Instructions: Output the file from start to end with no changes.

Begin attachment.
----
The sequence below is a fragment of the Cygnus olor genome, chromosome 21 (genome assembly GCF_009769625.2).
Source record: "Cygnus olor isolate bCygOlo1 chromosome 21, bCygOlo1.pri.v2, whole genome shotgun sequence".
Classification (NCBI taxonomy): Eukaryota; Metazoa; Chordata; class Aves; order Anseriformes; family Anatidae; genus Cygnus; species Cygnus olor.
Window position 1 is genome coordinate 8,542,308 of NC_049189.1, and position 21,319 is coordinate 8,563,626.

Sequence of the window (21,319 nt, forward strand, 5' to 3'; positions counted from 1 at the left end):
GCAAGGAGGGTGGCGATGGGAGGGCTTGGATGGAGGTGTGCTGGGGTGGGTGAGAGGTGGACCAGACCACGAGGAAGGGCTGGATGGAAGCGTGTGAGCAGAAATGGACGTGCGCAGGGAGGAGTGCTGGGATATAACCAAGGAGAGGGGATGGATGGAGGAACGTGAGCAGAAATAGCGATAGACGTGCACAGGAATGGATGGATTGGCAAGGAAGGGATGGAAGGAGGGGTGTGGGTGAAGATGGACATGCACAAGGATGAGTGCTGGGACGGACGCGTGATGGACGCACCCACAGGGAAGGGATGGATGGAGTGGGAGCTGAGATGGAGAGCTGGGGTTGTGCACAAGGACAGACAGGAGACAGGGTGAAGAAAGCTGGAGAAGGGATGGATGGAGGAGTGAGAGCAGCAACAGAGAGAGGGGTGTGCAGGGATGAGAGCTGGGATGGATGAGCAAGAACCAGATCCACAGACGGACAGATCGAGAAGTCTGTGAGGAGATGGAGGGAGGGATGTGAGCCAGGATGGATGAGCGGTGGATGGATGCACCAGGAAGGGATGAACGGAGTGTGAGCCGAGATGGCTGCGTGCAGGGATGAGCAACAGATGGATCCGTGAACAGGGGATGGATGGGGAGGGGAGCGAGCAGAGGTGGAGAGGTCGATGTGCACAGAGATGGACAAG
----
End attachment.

The sequence below is a fragment of the Cygnus olor genome, chromosome 21 (genome assembly GCF_009769625.2).
Source record: "Cygnus olor isolate bCygOlo1 chromosome 21, bCygOlo1.pri.v2, whole genome shotgun sequence".
Classification (NCBI taxonomy): Eukaryota; Metazoa; Chordata; class Aves; order Anseriformes; family Anatidae; genus Cygnus; species Cygnus olor.
Window position 1 is genome coordinate 8,542,308 of NC_049189.1, and position 21,319 is coordinate 8,563,626.

Sequence of the window (21,319 nt, forward strand, 5' to 3'; positions counted from 1 at the left end):
GCAAGGAGGGTGGCGATGGGAGGGCTTGGATGGAGGTGTGCTGGGGTGGGTGAGAGGTGGACCAGACCACGAGGAAGGGCTGGATGGAAGCGTGTGAGCAGAAATGGACGTGCGCAGGGAGGAGTGCTGGGATATAACCAAGGAGAGGGGATGGATGGAGGAACGTGAGCAGAAATAGCGATAGACGTGCACAGGAATGGATGGATTGGCAAGGAAGGGATGGAAGGAGGGGTGTGGGTGAAGATGGACATGCACAAGGATGAGTGCTGGGACGGACGCGTGATGGACGCACCCACAGGGAAGGGATGGATGGAGTGGGAGCTGAGATGGAGAGCTGGGGTTGTGCACAAGGACAGACAGGAGACAGGGTGAAGAAAGCTGGAGAAGGGATGGATGGAGGAGTGAGAGCAGCAACAGAGAGAGGGGTGTGCAGGGATGAGAGCTGGGATGGATGAGCAAGAACCAGATCCACAGACGGACAGATCGAGAAGTCTGTGAGGAGATGGAGGGAGGGATGTGAGCCAGGATGGATGAGCGGTGGATGGATGCACCAGGAAGGGATGAACGGAGTGTGAGCCGAGATGGCTGCGTGCAGGGATGAGCAACAGATGGATCCGTGAACAGGGGATGGATGGGGAGGGGAGCGAGCAGAGGTGGAGAGGTCGATGTGCACAGAGATGGACAAG